For her part, Shepherd is helping to bring retail to the area by subletting a space in her store for The Persnickety Man, a men's clothing store expected to open Aug. 1.
"It'll be fun — it'll be a completely different style from anything Hattiesburg has ever had," said The Persnickety Man owner Roberto Cancel. "And downtown just seems like the happening place. It's been up and coming, but I feel like all of us have to make an investment in downtown if we want it to succeed."
And there have been other recent developments as well. In addition to Twin Forks Wine and Provisions, which opened in January, businesses like Stitched and Chandler's Studio have joined the downtown ranks in the last several months.
More recently is the transformation of longtime downtown fixture Walnut Circle Grill. Late last month, Mike McElroy transferred ownership of the restaurant to Stuart Gates, who also owns The Depot Coffee House and Bistro.
Gates will re-open the restaurant in mid- to late-July under the name Vicki's on Walnut and initially focus on dinner service, opening around 4-4:30 p.m. Tuesday through Saturday. Gates said he also plans to endorse the local music scene, with a lighter acoustic scenario during dining hours and possibly something a little more lively after dinner.
"It's been great to be a part of the downtown community with the Depot the last few years," Gates said. "We love our customer base, and it's been a great thing to be a part of.
"I have people frequently thank me for what I do, but in truth, it's the people who have been downtown for years who should receive credit — the residents, the business owners who took property risks years ago to start building the foundation."
In addition, the former Hattiesburg American building on Main Street has been purchased, and the owner is currently in negotiations with potential tenants.
As far as the empty buildings go, it seems most downtown business owners are more than welcoming to any new ventures in the neighborhood.
Abby Thaxton, owner of the Lucky Rabbit on Mobile Street, said a property across the street from her shop would make a for a good downtown nightspot.
"It's got a great outdoor space, and it would be an awesome bar," she said. "Several people have looked at it and said that would be a great idea for it."
For Herring, the first thing that comes to mind is a grocery.
"Talking to people who live downtown, it's either that, or even a good convenience store," he said. "That's what I'm hearing from people that live in these (America and Carter) buildings. Whoever does it will have a license to print money."
Fortunately, Daniel Jussely and Rob Tatum — developers of the Hub City Lofts — had that exact thing in mind for the Carter Building during renovations. Jussely said it's in the works, but it may take a little time to come to fruition.
"We've had some discussion, but we don't have anything set in stone yet," he said. "But we've been talking to someone interested in doing that."
To help lure those kinds of businesses — and with them, more residents — Denton plans to link the area with Southern Miss and William Carey University to promote the area as a premier college destination.
"Hattiesburg is the best college town in the state," Denton said when he took over as executive director. "We're going to be in lockstep with Southern Miss, we're going to be in lockstep with William Carey, and we're going to let everyone know what a dynamic college community we have here."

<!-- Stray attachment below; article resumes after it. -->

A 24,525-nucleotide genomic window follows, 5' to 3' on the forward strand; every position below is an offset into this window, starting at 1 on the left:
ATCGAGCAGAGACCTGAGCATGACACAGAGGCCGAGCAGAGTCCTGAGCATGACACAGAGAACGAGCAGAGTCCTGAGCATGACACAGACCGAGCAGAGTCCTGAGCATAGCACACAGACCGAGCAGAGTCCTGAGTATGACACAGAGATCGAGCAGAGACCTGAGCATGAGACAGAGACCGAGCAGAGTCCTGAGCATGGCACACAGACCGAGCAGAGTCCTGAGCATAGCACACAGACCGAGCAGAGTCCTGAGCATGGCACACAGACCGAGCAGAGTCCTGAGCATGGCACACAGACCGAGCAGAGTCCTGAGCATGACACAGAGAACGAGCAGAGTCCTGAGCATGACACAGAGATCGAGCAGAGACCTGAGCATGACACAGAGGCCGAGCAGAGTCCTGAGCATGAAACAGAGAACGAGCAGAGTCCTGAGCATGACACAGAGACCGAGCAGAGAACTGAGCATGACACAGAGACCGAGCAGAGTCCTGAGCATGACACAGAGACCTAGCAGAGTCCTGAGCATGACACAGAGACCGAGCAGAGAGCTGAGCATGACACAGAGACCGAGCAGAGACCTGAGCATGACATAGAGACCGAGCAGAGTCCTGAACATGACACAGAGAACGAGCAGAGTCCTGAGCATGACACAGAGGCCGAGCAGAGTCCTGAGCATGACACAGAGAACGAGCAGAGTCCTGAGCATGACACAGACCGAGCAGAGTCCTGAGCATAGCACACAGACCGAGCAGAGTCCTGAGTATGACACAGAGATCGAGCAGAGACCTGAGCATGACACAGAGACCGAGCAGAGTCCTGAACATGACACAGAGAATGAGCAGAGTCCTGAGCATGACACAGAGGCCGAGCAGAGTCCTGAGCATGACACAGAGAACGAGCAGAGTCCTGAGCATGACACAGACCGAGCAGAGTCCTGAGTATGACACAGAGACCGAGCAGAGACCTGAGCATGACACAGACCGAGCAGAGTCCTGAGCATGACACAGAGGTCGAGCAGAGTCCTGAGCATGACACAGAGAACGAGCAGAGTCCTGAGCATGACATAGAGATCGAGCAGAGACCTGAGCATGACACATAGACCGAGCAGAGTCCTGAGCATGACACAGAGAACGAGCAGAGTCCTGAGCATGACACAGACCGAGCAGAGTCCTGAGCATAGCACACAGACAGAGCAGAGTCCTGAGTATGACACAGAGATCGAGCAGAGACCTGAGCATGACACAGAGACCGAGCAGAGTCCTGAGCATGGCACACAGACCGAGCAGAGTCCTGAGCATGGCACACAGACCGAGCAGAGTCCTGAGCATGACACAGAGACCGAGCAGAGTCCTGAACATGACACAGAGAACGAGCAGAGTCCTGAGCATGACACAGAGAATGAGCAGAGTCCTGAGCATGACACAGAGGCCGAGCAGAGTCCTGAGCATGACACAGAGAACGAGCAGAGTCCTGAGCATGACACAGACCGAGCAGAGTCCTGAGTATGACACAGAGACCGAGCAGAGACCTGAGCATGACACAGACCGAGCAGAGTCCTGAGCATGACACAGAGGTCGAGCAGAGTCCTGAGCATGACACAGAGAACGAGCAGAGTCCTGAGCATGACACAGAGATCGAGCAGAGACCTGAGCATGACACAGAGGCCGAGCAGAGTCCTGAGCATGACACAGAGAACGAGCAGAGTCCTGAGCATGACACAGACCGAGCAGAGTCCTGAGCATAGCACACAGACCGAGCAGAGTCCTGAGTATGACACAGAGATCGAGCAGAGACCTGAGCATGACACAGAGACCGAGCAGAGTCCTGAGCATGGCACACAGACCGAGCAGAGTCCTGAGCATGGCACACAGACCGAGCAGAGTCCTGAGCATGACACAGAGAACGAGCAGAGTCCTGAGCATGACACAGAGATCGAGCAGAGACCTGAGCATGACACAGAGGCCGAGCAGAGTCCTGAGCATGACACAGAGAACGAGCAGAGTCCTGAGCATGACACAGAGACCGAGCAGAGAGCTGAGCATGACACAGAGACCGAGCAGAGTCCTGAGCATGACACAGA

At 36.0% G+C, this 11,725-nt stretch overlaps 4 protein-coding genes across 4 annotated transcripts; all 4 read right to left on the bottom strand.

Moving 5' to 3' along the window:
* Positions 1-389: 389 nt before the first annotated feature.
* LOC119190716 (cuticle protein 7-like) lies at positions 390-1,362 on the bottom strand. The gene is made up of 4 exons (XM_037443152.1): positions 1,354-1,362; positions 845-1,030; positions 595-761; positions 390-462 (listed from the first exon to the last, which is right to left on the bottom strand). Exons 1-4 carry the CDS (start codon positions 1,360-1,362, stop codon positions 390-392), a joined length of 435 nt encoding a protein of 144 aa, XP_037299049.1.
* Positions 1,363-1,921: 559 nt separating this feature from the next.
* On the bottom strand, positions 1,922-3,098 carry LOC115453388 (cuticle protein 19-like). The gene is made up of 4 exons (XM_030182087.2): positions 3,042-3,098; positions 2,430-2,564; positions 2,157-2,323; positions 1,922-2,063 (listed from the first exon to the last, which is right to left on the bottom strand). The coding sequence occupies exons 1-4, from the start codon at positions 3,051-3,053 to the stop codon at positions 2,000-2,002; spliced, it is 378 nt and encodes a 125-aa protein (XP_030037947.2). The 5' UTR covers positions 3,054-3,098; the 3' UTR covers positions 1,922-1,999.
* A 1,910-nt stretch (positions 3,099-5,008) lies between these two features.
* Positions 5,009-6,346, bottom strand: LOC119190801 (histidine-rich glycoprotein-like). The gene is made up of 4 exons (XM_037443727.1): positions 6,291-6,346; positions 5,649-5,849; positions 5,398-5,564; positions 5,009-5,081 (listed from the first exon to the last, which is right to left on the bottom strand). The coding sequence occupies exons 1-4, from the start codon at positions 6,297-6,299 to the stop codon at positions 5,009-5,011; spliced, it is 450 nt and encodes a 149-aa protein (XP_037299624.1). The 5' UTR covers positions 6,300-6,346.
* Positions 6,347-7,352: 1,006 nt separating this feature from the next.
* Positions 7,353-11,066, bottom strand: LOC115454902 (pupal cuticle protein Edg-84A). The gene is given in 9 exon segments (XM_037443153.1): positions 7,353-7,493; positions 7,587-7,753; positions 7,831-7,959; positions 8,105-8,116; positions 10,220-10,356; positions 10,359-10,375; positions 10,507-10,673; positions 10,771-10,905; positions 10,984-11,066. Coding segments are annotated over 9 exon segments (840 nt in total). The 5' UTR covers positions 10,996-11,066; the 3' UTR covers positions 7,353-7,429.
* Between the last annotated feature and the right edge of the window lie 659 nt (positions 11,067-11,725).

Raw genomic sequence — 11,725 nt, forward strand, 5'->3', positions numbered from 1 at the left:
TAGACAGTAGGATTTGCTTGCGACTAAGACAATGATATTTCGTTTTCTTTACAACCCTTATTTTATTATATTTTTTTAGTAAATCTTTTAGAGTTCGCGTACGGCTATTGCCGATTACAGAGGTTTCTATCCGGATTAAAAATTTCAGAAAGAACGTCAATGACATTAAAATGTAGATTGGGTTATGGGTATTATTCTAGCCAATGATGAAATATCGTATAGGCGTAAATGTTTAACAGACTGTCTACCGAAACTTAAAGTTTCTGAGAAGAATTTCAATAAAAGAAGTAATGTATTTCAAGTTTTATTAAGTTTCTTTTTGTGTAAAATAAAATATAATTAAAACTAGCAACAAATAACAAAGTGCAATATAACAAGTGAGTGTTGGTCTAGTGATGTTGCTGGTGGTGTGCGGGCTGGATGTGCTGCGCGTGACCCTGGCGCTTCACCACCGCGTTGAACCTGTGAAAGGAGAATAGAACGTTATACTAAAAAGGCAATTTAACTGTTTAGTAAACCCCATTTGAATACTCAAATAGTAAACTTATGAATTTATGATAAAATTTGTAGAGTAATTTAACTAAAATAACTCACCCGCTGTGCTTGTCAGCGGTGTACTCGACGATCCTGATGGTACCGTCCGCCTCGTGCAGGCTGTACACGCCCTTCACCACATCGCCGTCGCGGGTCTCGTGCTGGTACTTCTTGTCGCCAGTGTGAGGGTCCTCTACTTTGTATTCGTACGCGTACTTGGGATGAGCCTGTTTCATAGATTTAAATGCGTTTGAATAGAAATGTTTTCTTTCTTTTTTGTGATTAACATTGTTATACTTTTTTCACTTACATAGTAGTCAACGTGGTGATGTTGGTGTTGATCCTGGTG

To do that, Denton gets downtown involved in activities such as Golden Eagle Welcome Week, which is a week-long orientation program of sorts for new Southern Miss students.
There's also the ongoing Rails-To-Trails project, which will extend the Longleaf Trace from Southern Miss to downtown and William Carey, making transit easier for students at those universities.
"That will be a significant connection when it gets online," Denton said. "We're still having conversations regarding other connectiveness — everything from potentially exploring a downtown-midtown trolley system that could complement Hub City Transit. It's just a matter of when that could happen."
The area also hosts events such as FestivalSouth, HUBFEST and the Hattiesburg Craft Beer Festival to draw the younger crowd into downtown. The most recent addition to the lineup of downtown events is Thursday Night Downtown, which was started in May.
During Thursday Night Downtown, visitors to the area can expect to find specials at participating businesses, including a wine offering from 5-7 p.m. at Click Boutique, an extended happy hour at 206 Front and brownstone's, and sales at A Gallery & Plums.
Events like that seem to be doing the trick for residents like Melanie Archer, who recently moved to Hattiesburg from out of state.
"We love living downtown," said Archer, who lives on Bay Street. "It's a great community atmosphere, very family-oriented and lots of fun activities to do. We have a small child, so it's really fun to just stroll her around and check everything out."
So where will downtown be in the next, say, five or 10 years? It may be difficult to pinpoint an exact answer on that one, but Thaxton sees nothing but good things for the future.
"Downtown is coming together nicely, she said. "A healthy downtown means a healthy city. You don't go to Savannah, Georgia, because their suburbia is amazing — you go there because of the atmosphere in the downtown scene, and our downtown is going in the right direction."
For more information
• The Historic Hattiesburg Downtown Association is located at 723 N. Main St. in downtown Hattiesburg.
• For more information on downtown Hattiesburg, including an events calendar and business listings, visit www.downtownhattiesburg.com or call the HHDA at 583-4329.